In the vast and arid Turkana county of northwestern Kenya, where drought has hit hard, girls as young as 12 are being forced into sex work to feed their families. Adolescent girls are sent to towns and cities to sell their bodies for about 50 Kenyan shillings (less than 50 cents US).
In June 2017, the International Rescue Committee, or IRC, visited the areas where sex workers solicit in the town of Lodwar. In one night, case workers found 320 girls between 12 and 17 years old whom they believed were involved in transactional sex. Invited to a drop-in centre, 88 of the girls confirmed that they had been driven to prostitution as a direct result of the drought and the lack of food.
Mercy Lwambe is the women’s empowerment coordinator for IRC Kenya. She says all 88 girls interviewed were originally from poor rural areas, the nearest of which was 50 kilometres away. The youngest girl was 12.
Ms. Lwambe recalls, “They said, ‘Our families have lost all their livestock and don’t have any money,’ so they’re sending them away or they’re being married off.”
Across Kenya, drought has led to hunger, malnutrition, increased food prices, and conflict around water points.
Many men and boys take their livestock to neighbouring Uganda, leaving women—and in some cases young girls—alone to care for younger siblings and older relatives.
Ms. Lwambe says women and girls involved in commercial sex work are vulnerable to abuse, violence, and sexually transmitted infections. She adds, “It’s overwhelming, particularly with the children, the desperation they go through.” She says men often beat the young girls or steal their money.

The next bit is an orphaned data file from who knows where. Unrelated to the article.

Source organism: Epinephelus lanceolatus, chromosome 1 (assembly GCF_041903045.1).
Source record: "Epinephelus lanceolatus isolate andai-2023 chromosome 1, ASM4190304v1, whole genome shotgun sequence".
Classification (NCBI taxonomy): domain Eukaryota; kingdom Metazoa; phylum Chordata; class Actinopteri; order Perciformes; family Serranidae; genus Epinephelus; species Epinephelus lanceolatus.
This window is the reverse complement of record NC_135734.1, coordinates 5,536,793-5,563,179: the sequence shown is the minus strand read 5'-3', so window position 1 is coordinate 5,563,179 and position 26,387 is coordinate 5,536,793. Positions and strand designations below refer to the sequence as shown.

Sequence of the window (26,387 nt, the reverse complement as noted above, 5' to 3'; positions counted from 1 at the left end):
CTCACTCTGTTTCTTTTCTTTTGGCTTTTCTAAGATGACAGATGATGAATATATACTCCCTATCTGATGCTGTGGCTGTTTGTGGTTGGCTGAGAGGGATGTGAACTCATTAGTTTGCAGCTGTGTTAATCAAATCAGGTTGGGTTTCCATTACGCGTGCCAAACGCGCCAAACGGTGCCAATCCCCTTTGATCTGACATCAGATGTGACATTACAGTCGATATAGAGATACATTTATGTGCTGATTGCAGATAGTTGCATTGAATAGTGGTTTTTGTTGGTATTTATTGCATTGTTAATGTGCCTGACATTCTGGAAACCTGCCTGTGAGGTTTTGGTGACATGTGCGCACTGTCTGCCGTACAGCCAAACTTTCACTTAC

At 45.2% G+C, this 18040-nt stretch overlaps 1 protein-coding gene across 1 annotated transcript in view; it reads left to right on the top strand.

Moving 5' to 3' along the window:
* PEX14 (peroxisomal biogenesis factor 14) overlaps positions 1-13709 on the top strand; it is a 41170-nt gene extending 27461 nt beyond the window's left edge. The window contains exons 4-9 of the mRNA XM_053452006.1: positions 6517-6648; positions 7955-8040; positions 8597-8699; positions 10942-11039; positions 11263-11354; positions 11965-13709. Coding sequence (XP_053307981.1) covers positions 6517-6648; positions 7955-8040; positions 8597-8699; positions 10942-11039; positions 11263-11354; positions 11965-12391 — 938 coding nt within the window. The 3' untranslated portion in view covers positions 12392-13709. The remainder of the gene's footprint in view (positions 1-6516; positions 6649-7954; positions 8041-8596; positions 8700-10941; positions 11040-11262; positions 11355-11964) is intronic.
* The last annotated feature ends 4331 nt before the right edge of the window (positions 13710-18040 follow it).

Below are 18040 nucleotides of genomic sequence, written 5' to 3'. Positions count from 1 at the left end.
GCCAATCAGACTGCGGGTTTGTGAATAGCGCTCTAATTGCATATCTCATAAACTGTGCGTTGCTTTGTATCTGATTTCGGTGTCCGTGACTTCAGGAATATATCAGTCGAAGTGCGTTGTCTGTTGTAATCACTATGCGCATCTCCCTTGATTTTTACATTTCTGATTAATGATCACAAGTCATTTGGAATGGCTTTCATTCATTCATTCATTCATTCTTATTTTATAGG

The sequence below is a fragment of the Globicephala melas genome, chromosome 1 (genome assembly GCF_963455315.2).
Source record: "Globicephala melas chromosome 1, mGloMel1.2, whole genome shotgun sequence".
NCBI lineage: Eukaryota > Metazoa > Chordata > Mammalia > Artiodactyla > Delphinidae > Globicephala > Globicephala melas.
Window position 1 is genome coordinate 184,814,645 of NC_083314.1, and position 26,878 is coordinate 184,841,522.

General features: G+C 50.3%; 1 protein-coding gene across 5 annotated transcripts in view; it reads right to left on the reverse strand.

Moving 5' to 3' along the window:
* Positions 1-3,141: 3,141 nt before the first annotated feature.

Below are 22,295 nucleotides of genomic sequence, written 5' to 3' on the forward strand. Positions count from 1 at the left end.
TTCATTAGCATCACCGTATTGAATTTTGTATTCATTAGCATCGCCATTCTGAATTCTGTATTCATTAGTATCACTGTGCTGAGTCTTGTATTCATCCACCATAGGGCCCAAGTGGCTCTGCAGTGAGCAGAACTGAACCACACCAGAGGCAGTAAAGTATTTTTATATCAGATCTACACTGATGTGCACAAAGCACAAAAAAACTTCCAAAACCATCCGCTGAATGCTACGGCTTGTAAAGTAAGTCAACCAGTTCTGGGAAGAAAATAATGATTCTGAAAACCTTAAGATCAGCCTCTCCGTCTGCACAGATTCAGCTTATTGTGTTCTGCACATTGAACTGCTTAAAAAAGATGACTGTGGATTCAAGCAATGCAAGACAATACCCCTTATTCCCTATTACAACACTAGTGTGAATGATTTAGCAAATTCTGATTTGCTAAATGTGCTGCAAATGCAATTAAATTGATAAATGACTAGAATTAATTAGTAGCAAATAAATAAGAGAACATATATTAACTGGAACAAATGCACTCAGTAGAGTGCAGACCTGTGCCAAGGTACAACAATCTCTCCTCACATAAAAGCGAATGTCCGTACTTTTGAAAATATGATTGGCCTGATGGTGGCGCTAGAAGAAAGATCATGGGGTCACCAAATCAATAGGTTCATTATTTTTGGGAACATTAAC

Mary is 24 years old, and became involved in the sex trade to feed her family.
She says: “That is something that my family depends on. The children are always disturbed because they are feeling hungry. It [sex work] is not something good, but the need to care for these children is what forces me, because I don’t have anywhere else to run to.”
The IRC has also seen an increase in gender-based violence since December 2016. Children left alone at night are attacked while the men are away with the livestock and their mothers are working.
From January to June 2017, the IRC received reports of 67 rapes of children aged nine to 16, an average of 11 per month. Before the drought, they saw one or two cases a month.
This story was adapted from an article titled “Drought in Kenya drives girls as young as 12 to have sex for money” >\published by The Guardian at the following address: https://www.theguardian.com/global-development/2017/jul/05/drought-kenya-drives-girls-as-young-as-12-to-have-sex-for-money-international-rescue-committee-report, with additional files from an article titled “Kenya: Les mirages de Turkana à l’épreuve de la sécheresse” published by Le Parisien at the following address: http://www.leparisien.fr/flash-actualite-monde/kenya-les-mirages-du-turkana-a-l-epreuve-de-la-secheresse-05-04-2017-6825999.php
Photo: A 24-year-old sex worker in Lodwar: she says that her daughter, three siblings and mother all depend on the money she earns. Credit: Kellie Ryan/IRC